Fur & Feather

Cover Art by Blake Davis

Introducing Fur & Feather

Book One of Heralds of Shadow

This is not a fantasy of kings and gods and princes.

This is a story of the ones festering in their shadows that cast long over the world. A shadow that seeks to animate, and emerge from a realm of darkness. From every folly of a man, manifests an entity incarnate. From every light, a consequence to be had.

Two distributors of the underworld market embark the northern sierras, to conceal their own follies in the world. Until their shadows stalk behind, haunting their steps. Finding them to be the heralds of their new realm.

From Chapter 16: Bandits & Barrels

“Ain’t a coon around, boss,” Lel shouted after her rounds. “There’s tracks leadin’ here, but ain’t a body to match ‘em.”

“Ain’t no one coming nearby, either,” Derryl echoed fifty feet out.

The five cronies eyed their leader for the next step. Jos’s gaze wandered to a cloud, and seemed like he was going to point at it and say it looked like chicken. At least that’s what I thought it resembled. Or maybe I was hungry.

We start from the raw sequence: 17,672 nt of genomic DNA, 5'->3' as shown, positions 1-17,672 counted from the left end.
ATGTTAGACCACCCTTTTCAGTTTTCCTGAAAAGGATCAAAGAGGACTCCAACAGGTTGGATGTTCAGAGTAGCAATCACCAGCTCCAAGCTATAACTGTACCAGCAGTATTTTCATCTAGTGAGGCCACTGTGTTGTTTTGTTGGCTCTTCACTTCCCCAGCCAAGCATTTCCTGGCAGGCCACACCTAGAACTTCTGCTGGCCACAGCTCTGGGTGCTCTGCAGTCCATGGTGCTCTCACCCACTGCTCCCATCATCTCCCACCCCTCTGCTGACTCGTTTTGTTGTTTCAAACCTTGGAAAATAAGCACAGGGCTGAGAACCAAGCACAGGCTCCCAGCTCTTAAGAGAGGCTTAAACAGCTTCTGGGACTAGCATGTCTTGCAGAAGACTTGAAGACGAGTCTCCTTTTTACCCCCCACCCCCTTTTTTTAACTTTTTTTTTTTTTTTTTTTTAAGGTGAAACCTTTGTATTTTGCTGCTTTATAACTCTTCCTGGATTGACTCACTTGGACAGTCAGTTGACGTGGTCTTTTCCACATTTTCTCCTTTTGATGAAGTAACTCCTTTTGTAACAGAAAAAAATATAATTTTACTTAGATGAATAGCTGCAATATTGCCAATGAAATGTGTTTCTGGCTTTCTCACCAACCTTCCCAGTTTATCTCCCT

Aedron plucked his nose, a nose thick as an axe hilt, and performed his own standing scan of the area. A grunt followed after discovering nothing new to appeal his decision.

“We head out, then. I want our eyes to watch our backs. That’s you, Lel and Derryl. If they come back – when they come back – they’ll trace our steps to camp. Got it, you two?”

They nodded, even the three not being questioned showed their affirmation.

“Povry, Spenth, don’t lead us astray.”

Once they crowned the ridge they entered from and then more, the two of us slid down from the tips of the boulders.

“Did you hear them call us thieves?” I scoffed.

“Aren’t we?” Wren asked.

“Well, I don’t think so. We’re not really… maybe.”

“Not how they said it.”

“Exactly. These cloaks were stolen, and I took this food without paying… But we’re not thieves.”

Wren raised his hands defensively. “No need to persuade me.”

There was a silence to accept those words. They lingered longer in the air than they needed to; something shouldn’t have to take that long to accept it as right.

“So we’re following them?” I eventually broke.

“The thieves? Right. Let’s go.”

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